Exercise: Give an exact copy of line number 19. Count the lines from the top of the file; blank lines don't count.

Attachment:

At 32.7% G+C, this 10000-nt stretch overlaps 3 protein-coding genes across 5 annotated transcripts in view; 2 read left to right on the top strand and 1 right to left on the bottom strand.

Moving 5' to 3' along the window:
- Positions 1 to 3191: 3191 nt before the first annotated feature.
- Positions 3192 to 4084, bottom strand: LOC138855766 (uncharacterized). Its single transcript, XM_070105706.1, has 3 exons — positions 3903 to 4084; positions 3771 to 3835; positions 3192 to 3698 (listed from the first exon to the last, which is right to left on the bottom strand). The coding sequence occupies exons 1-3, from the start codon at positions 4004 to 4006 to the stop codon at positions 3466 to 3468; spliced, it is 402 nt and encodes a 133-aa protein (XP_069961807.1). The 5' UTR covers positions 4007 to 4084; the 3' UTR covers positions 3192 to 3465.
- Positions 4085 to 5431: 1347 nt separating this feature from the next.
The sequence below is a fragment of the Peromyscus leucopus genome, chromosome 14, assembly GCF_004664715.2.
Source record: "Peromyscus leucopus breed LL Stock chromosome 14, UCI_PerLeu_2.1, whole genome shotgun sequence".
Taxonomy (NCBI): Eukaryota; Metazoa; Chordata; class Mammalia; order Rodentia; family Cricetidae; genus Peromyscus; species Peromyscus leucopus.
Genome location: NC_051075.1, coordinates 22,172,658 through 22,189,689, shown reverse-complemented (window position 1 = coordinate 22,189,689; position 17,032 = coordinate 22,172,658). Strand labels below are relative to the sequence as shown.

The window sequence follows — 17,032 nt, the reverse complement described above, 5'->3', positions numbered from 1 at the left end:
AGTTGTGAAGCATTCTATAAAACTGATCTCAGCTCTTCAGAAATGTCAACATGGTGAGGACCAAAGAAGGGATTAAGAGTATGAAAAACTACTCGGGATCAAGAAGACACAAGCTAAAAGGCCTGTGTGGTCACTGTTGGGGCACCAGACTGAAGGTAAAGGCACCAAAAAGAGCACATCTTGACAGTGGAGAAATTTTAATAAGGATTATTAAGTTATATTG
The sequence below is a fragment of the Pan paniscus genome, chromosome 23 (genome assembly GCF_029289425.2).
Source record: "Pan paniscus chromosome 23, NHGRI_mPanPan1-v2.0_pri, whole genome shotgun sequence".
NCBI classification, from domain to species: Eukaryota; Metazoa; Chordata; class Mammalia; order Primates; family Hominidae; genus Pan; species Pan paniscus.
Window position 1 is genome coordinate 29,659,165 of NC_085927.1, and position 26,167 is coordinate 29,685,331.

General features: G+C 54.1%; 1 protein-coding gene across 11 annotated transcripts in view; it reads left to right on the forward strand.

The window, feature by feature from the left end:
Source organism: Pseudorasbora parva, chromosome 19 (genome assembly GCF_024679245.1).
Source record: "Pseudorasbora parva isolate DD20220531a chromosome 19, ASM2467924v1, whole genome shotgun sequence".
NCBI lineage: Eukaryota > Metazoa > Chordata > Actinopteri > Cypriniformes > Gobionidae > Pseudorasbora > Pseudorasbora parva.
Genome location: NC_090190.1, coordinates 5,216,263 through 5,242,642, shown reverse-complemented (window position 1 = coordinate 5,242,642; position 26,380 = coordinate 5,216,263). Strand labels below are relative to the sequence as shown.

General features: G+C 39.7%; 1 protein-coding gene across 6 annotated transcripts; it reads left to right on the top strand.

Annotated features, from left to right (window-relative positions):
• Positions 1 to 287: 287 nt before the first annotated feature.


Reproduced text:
Source record: "Pseudorasbora parva isolate DD20220531a chromosome 19, ASM2467924v1, whole genome shotgun sequence".